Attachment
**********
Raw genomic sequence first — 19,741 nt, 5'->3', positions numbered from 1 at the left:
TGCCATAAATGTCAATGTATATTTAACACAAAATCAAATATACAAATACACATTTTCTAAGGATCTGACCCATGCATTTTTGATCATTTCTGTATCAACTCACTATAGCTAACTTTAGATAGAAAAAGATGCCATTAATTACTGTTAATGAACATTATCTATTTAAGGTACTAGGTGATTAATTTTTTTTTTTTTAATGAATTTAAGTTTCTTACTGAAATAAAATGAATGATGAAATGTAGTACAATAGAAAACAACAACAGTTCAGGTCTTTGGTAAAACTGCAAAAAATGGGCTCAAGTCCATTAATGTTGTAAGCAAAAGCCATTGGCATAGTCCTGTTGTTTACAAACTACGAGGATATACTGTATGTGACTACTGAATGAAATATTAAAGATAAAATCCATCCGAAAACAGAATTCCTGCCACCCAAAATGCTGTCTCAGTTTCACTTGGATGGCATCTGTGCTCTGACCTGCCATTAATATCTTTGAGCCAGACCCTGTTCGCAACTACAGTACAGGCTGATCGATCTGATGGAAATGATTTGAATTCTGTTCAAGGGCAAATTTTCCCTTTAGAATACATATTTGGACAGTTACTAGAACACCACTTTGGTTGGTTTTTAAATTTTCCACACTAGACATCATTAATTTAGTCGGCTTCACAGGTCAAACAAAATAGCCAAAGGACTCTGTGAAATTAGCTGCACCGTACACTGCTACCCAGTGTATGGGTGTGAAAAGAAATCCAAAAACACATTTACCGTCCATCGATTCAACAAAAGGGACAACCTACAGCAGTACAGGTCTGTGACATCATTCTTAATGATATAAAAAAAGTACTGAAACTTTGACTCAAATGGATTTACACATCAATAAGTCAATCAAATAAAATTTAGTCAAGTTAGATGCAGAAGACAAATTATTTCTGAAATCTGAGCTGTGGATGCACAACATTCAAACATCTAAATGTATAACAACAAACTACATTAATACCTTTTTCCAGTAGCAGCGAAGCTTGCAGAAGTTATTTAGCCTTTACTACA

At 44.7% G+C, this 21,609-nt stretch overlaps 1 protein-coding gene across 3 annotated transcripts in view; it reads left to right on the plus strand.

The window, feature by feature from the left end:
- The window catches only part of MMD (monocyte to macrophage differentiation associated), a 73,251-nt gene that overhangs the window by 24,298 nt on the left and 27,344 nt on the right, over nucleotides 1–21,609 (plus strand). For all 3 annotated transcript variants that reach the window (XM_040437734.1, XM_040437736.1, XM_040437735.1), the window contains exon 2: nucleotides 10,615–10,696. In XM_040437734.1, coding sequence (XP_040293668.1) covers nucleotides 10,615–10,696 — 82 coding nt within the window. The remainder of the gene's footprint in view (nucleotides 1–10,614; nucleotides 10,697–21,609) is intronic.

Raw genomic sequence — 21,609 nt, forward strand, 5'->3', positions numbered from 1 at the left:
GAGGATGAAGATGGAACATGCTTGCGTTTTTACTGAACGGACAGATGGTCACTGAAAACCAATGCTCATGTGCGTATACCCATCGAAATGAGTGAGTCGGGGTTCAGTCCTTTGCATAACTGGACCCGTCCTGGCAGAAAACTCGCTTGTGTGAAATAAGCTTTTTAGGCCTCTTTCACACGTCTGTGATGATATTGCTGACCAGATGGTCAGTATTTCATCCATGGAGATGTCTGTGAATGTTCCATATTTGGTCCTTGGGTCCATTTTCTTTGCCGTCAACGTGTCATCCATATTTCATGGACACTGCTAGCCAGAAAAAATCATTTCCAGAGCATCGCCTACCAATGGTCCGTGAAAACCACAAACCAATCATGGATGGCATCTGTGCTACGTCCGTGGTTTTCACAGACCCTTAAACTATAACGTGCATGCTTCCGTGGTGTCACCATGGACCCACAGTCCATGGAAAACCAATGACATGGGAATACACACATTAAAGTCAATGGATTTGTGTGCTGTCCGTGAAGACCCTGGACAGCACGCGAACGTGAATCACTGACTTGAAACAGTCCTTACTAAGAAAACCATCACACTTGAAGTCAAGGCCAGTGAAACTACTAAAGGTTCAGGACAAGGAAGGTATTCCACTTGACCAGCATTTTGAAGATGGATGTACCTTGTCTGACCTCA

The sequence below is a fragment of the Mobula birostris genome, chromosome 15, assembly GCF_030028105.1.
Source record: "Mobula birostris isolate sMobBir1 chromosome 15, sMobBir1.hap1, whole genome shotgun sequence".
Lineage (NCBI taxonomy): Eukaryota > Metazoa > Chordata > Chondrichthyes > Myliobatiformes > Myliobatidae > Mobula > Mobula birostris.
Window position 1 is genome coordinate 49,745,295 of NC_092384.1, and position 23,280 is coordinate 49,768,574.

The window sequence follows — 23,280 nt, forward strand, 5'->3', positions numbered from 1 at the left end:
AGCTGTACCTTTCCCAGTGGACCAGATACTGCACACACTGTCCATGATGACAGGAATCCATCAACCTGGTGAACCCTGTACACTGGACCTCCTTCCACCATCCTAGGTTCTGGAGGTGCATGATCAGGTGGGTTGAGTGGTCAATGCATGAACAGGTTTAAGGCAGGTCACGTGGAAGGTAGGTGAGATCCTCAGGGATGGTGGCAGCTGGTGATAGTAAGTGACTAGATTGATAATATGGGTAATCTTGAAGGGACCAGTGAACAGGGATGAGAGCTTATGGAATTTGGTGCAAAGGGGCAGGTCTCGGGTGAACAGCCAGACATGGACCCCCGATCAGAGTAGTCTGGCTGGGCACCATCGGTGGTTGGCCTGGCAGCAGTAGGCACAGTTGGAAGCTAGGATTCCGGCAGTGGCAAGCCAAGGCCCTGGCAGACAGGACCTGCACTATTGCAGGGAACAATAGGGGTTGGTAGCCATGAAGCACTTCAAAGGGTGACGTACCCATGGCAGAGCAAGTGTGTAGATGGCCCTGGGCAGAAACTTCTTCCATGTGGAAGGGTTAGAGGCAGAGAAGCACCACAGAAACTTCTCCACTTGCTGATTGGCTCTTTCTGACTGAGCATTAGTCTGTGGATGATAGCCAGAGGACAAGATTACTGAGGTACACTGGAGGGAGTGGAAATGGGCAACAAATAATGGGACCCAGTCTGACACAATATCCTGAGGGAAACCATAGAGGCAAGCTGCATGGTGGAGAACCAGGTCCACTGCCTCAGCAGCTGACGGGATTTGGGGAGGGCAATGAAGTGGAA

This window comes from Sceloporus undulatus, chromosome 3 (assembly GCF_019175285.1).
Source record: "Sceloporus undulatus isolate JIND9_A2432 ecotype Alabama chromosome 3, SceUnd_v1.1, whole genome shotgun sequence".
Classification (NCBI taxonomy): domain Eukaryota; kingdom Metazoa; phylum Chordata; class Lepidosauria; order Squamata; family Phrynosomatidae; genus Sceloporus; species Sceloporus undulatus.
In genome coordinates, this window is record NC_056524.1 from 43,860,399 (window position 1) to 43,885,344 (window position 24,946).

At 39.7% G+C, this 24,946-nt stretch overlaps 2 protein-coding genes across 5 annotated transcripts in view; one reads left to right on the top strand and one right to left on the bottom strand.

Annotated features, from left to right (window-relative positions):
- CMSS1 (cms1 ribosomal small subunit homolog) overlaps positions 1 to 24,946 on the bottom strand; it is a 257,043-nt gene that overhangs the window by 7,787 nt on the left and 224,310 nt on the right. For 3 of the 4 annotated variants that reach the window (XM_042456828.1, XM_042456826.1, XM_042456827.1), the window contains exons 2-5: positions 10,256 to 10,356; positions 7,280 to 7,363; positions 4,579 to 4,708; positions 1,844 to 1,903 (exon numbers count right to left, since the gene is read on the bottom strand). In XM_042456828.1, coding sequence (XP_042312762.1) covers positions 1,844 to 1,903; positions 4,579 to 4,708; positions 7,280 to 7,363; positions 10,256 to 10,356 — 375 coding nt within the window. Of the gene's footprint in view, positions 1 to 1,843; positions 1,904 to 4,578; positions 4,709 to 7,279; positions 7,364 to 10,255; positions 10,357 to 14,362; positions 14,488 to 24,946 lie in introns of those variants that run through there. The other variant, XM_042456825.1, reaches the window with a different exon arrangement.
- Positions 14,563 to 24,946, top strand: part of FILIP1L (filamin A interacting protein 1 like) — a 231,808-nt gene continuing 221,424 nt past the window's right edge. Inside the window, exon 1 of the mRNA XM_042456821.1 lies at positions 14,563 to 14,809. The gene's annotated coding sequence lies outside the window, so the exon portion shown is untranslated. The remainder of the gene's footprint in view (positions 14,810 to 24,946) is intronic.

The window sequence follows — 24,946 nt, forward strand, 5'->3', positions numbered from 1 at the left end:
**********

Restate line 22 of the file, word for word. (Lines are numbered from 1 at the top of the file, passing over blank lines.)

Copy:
The window sequence follows — 24,946 nt, forward strand, 5'->3', positions numbered from 1 at the left end: